Austin Back to Work at Pentagon After Brief Medical Procedure for Bladder Issues

Secretary of Defense Lloyd Austin III at Arlington National Cemetery
Secretary of Defense Lloyd Austin III waits to greet President Joseph Biden upon Biden's arrival to Arlington National Cemetery, Arlington, Va., May 27, 2024. (U.S. Army photo by Elizabeth Fraser / Arlington National Cemetery / released)

Defense Secretary Lloyd Austin underwent a short medical procedure Friday to help address a bladder issue, according to the Pentagon.

Pentagon Press Secretary Maj. Gen. Pat Ryder announced in an emailed statement that Austin "underwent a successful, elective, and minimally invasive follow-up nonsurgical procedure related to his bladder issue at Walter Reed National Military Medical Center, which lasted approximately 2.5 hours."

The disclosure comes just months after it was discovered that Austin quietly underwent treatment for prostate cancer without notifying either the White House, lawmakers or the public, causing an uproar from Congress and calls for his resignation.

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In the statements that the Pentagon released Friday, Ryder noted that, while Austin was undergoing the procedure, Deputy Defense Secretary Kathleen Hicks served as the acting defense secretary. After the procedure, Ryder said Austin "resumed his functions and duties as the secretary of defense at 8:25 p.m. ET and has returned home."

Ryder said that Austin's bladder issue was not related to his recent cancer diagnosis. However, the disclosures about his treatment are a direct result of Austin's failure earlier this year to be transparent about treatment for cancer with Congress and the president.

    Austin was first diagnosed with prostate cancer in December and underwent a prostatectomy on Dec. 22 to treat it. However, he developed complications, and on Jan. 1 he was taken in extreme pain by ambulance to Walter Reed, where he was admitted to the intensive care unit.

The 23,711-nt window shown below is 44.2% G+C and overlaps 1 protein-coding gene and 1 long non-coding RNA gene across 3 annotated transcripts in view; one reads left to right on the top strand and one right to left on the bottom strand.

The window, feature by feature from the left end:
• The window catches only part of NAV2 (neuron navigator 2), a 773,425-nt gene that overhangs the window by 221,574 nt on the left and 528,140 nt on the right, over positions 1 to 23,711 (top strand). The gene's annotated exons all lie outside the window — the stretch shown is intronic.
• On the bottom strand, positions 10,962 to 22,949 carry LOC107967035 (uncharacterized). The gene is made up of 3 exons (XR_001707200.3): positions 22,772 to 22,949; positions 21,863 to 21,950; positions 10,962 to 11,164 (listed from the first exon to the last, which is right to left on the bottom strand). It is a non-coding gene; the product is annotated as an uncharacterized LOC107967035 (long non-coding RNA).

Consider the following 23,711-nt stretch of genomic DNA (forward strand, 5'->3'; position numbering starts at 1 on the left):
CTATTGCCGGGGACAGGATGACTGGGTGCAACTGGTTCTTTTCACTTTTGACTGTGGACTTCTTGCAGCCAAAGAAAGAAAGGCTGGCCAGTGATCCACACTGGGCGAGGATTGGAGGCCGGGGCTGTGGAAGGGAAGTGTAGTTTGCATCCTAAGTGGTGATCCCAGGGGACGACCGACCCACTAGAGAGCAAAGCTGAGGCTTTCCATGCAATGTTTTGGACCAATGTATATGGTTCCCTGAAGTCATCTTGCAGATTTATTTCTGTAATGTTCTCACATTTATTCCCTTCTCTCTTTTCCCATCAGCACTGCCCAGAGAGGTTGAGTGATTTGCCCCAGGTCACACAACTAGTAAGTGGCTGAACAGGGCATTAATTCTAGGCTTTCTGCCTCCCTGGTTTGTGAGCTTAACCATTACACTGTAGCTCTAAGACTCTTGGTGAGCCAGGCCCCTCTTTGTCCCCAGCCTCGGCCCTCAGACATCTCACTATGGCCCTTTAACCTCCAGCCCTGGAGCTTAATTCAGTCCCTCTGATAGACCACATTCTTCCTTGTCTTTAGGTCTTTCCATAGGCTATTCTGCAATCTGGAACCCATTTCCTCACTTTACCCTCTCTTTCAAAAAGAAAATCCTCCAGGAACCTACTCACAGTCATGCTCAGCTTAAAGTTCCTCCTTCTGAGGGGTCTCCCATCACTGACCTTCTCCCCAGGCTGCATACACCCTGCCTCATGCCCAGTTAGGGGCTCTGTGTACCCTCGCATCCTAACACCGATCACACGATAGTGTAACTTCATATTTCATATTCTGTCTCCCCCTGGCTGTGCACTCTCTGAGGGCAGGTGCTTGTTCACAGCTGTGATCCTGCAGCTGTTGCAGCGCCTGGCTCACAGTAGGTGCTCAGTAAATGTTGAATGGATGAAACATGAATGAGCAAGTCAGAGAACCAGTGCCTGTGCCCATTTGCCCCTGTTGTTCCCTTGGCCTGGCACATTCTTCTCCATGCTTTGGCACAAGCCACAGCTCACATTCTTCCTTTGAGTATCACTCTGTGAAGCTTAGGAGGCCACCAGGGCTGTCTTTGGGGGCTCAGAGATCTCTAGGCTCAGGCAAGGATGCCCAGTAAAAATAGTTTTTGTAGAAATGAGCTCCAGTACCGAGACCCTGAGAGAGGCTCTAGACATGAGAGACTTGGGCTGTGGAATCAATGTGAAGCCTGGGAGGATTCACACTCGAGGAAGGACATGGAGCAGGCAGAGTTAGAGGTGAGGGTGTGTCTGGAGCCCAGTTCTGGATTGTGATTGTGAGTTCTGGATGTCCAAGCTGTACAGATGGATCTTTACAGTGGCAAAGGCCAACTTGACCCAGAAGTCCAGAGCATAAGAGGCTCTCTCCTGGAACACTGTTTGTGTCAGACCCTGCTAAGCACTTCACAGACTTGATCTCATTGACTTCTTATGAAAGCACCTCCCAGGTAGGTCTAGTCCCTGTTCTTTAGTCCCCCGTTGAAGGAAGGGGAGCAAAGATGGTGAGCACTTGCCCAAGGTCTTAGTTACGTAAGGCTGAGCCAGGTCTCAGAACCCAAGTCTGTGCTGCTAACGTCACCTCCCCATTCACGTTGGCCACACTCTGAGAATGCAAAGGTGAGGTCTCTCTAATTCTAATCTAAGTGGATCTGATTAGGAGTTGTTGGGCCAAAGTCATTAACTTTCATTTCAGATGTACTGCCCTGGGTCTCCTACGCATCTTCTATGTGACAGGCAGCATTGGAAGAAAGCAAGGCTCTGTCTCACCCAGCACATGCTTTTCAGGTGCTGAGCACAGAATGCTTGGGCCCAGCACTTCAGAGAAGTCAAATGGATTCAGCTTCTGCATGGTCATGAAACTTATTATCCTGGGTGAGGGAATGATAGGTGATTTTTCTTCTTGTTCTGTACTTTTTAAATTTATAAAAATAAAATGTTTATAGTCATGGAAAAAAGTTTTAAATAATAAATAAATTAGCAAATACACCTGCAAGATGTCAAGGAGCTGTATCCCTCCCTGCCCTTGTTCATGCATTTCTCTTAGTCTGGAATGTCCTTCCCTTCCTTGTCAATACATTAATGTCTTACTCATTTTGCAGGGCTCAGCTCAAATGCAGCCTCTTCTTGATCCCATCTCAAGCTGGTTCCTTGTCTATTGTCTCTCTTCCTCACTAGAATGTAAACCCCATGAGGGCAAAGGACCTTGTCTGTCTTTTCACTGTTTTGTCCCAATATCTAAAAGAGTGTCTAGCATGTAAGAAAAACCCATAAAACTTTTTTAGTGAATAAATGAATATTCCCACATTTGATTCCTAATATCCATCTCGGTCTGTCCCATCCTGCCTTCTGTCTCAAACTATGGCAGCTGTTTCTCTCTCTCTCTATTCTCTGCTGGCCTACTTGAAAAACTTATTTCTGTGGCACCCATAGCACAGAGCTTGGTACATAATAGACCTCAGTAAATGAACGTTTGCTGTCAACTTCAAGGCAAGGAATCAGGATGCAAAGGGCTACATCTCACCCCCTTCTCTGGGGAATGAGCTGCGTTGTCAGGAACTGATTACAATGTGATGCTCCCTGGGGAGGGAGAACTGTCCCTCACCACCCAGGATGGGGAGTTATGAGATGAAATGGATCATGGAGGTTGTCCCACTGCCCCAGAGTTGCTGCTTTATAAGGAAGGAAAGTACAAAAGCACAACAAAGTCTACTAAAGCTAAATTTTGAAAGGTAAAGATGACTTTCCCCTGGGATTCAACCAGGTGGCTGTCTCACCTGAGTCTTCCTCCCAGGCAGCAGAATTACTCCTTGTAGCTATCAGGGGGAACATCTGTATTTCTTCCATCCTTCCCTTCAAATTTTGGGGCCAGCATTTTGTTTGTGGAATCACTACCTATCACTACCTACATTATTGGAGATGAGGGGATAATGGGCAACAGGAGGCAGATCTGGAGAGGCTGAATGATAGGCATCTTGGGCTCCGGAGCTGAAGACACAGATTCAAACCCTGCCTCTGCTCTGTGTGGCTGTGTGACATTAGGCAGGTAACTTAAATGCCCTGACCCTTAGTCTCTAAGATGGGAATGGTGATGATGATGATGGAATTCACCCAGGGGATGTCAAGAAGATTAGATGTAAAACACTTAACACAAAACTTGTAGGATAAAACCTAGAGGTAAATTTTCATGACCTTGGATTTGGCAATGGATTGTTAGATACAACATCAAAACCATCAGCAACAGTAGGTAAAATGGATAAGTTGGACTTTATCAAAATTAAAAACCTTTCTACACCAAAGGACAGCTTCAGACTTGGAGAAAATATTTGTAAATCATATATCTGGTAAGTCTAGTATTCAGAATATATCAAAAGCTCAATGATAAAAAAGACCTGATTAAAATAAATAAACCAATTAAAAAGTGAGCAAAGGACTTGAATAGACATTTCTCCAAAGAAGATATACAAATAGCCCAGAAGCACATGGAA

The Pentagon finally made the news public several days later.

    At the time, Ryder blamed a series of issues -- including Austin's chief of staff coming down with the flu and his own failure to follow up -- for the public and key government officials being unaware the defense secretary not only had cancer but was sidelined at Walter Reed.

    Austin stayed at Walter Reed until Jan. 15 and then recovered at home, finally returning to the Pentagon on Jan. 29.

    A subsequent review ordered by Austin's chief of staff into the Pentagon's own handling of the situation did not find "any indication of ill intent or an attempt to obfuscate," according to a three-page unclassified summary released in late February. Instead, the review found that the secretary's staff "were hesitant to pry or share any information that they did learn" about Austin's health because of concerns about his privacy.

    Republicans on Capitol Hill ripped into Austin at his first public hearing before them on Feb. 29, and called his behavior "totally unacceptable," an "embarrassment" and "an extreme lack of leadership."

    "Our adversaries should fear us," said Rep. Jim Banks, R-Ind. "And what you've done is embarrass us."

    Banks then went on to argue that Austin's initial three-day absence, which occurred without the president knowing, suggested "the president is that aloof or you are irrelevant."

    Austin was seen publicly on Monday when he spoke during the Memorial Day observance in Arlington National Cemetery's Memorial Amphitheater with President Joe Biden and the chairman of the Joint Chiefs of Staff, Gen. Charles "CQ" Brown Jr.

    Related: 'What You've Done Is Embarrass Us': Republicans Rip into Austin at First Hearing Since Hospitalization

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